[FT] Address by Irish Quaker Missionary Physician

johnredman at bikerider.com johnredman at bikerider.com
Tue Oct 27 20:49:10 PDT 2009


Anabaptists, again in a 'good' light. Sigh. I think that the tremendous over reaction to George Fox and the early Quakers might be considered in light to the real trouble that the Anabaptists and other maniacs caused in the living memory of the elite of England. The fact that Quakers were involved in civil disobedience might have been lost on those frightened by the contemporary Winstanley's Diggers. Please read the Rothbard essay (http://www.lewrockwell.com/rothbard/rothbard206.html). He did his homework. It is a good argument against the assumption of ANY power over another living creature.

John Boanerges Redman


-----Original Message-----
From: Julia <jewen at micronetsystems.net>
To: A list for discussing Friends theology. <friends-theology at quakerchristian.net>
Sent: Tue, Oct 27, 2009 10:06 pm
Subject: Re: [FT] Address by Irish Quaker Missionary Physician



Hmmm...I suppose it is not a coincidence then that the way all life comes into existence and continues so is by DIVIDING on a cellular level! When our cells slow down and then stop doing that, our entire organizism goes to heck, or at least into the earth. Food for thought, before we all become, as we all eventually do, food for the worms! Perhaps the divisions occur precisely because the Lord is a Living God, who cannot be put into a box and kept there. Every time the People of God  (in the Bible) thought that they had succeeded in doing that--locking God up in the Ark  in the Tabernacle or in the Holy of Holies in the Temple in Jerusalem, a prophetic voice cam along to break the Divine Captive out of his own Sacred Prison.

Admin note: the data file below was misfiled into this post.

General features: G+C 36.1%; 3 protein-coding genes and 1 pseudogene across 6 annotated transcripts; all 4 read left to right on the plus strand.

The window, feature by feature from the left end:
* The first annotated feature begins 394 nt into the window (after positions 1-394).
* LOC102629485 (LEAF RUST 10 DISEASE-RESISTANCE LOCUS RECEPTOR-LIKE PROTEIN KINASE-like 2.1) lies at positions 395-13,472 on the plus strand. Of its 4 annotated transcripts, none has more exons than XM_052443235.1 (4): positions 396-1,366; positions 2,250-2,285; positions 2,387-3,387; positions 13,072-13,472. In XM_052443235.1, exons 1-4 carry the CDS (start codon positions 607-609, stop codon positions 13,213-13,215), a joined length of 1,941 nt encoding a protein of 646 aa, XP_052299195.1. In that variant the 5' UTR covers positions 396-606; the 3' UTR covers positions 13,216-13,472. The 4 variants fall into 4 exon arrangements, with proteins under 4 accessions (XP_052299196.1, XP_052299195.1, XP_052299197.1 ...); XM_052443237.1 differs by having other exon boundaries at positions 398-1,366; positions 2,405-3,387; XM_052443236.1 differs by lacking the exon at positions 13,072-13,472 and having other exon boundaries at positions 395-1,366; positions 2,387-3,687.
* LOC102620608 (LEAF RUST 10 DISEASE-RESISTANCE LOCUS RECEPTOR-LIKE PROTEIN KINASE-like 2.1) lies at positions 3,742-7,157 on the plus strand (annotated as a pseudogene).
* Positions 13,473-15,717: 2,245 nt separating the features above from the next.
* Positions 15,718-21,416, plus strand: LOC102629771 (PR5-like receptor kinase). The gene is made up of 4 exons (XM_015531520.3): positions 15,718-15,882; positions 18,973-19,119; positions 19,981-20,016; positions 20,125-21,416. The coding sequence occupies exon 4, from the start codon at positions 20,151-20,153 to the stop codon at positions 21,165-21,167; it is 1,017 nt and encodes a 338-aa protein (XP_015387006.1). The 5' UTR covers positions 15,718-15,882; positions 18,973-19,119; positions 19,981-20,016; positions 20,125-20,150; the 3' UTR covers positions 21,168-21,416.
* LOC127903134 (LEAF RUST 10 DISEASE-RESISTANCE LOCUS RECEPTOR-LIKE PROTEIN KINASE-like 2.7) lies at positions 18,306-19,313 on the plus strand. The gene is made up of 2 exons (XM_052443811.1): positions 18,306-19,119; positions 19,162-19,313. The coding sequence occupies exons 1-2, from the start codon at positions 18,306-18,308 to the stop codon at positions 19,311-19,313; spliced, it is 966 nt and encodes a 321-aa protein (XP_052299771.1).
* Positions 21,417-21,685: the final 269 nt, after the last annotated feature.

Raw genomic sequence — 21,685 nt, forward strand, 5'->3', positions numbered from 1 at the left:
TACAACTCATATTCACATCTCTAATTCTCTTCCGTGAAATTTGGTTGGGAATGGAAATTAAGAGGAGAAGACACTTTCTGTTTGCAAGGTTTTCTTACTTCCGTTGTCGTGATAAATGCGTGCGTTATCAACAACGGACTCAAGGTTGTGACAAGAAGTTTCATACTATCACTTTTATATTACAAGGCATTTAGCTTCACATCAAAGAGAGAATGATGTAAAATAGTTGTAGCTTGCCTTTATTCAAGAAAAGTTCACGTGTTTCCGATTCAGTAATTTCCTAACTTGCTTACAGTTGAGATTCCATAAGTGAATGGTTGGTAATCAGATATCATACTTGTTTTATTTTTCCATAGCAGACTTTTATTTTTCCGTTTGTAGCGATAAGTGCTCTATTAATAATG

Thanks.   
 
Julia 

----- Original Message ----- 
From: William F Rushby 
To: A list for discussing Friends theology. 
Sent: Tuesday, October 27, 2009 4:44 PM
Subject: Re: [FT] Address by Irish Quaker Missionary Physician





Friends:

I hope that the list will not go to sleep again, now that Joe and Larry have declared some kind of truce(?)!

My wife and I have lots of experience with Mennonite and Old Order Brethren churches.  Their role in religious ferment marks them as worthy descendants of the 16th Century Anabaptists, who helped to break up "Christendom".

It seems that, the more Anabaptist groups split, the more the overall movement appears to grow in numbers.  Friends, in contrast, seem to regard splitting as akin to the sky falling, and often stick together on the organization level while concealing vast differences in outlook.  The reaction to the "realignment" controversy illustrates the Quaker reluctance to admit genuine differences AND to resolve them by forming more cohesive groups.  Friends do not often split, but they show a marked tendency to shrink in numbers, in the US and Britain at least.

I regard pluralism among Quaker groups and friendly "competition" as an important ingredient in a healthy growth in numbers and commitment.  I would expect that the success for EFI groups in Ireland would actually be good for Ireland Yearly Meeting, in quickening its sense of mission and in sharpening its spiritual witness.

What do you think?

Bill Rushby






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